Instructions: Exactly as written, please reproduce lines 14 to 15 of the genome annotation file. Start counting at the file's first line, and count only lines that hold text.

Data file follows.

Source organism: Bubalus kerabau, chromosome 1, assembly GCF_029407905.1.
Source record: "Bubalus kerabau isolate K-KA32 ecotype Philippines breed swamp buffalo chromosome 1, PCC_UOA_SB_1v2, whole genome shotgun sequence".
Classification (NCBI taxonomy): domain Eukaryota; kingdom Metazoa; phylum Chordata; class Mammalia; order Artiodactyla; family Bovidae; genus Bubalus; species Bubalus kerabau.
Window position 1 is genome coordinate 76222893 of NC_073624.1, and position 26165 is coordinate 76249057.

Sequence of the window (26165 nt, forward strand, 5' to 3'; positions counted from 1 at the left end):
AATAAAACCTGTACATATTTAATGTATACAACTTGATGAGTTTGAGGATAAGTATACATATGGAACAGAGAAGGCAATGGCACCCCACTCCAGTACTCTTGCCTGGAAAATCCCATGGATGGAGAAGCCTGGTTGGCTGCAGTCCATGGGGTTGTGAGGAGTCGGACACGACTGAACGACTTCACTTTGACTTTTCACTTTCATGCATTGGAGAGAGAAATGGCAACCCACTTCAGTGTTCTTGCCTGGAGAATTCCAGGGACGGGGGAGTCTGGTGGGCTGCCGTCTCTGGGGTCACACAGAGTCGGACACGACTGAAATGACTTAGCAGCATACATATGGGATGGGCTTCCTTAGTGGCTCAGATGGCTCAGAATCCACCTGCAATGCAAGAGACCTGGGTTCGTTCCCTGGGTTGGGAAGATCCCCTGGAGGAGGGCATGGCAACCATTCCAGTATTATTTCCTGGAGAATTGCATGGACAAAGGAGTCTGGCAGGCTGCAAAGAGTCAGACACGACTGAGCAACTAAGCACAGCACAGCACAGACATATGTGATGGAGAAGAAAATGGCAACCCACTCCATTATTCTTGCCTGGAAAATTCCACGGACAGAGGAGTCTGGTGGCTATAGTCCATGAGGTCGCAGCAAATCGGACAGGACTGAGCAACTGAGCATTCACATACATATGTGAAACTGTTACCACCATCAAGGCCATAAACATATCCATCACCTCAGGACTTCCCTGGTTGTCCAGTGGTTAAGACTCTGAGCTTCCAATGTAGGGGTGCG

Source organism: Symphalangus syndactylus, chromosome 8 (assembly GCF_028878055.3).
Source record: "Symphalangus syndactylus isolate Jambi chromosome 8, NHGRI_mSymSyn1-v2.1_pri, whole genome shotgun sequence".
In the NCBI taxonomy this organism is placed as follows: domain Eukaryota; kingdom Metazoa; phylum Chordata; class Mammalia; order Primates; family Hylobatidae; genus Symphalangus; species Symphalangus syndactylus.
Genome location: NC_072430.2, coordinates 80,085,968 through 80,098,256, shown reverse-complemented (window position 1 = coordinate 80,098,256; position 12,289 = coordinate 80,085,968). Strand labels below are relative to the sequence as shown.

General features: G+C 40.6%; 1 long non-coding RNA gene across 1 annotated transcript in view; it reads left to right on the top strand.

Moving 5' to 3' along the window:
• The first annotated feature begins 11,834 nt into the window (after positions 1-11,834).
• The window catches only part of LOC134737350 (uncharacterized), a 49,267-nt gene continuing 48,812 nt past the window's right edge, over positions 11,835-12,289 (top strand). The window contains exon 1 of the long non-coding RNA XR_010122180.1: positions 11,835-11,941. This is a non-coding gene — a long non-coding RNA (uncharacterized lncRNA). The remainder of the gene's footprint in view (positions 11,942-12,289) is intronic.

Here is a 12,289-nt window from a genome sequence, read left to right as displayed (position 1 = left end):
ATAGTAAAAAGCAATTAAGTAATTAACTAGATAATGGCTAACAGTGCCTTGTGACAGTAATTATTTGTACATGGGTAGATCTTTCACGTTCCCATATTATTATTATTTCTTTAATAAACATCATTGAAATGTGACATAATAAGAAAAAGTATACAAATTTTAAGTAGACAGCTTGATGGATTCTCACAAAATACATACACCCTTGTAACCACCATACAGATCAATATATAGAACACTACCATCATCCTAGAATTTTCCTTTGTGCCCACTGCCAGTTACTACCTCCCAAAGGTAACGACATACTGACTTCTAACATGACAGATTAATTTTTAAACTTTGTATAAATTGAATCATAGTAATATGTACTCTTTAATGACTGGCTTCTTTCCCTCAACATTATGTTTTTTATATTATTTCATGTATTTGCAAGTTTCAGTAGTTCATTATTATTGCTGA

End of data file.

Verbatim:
• The window catches only part of LOC134737350 (uncharacterized), a 49,267-nt gene continuing 48,812 nt past the window's right edge, over positions 11,835-12,289 (top strand). The window contains exon 1 of the long non-coding RNA XR_010122180.1: positions 11,835-11,941. This is a non-coding gene — a long non-coding RNA (uncharacterized lncRNA). The remainder of the gene's footprint in view (positions 11,942-12,289) is intronic.

Here is a 12,289-nt window from a genome sequence, read left to right as displayed (position 1 = left end):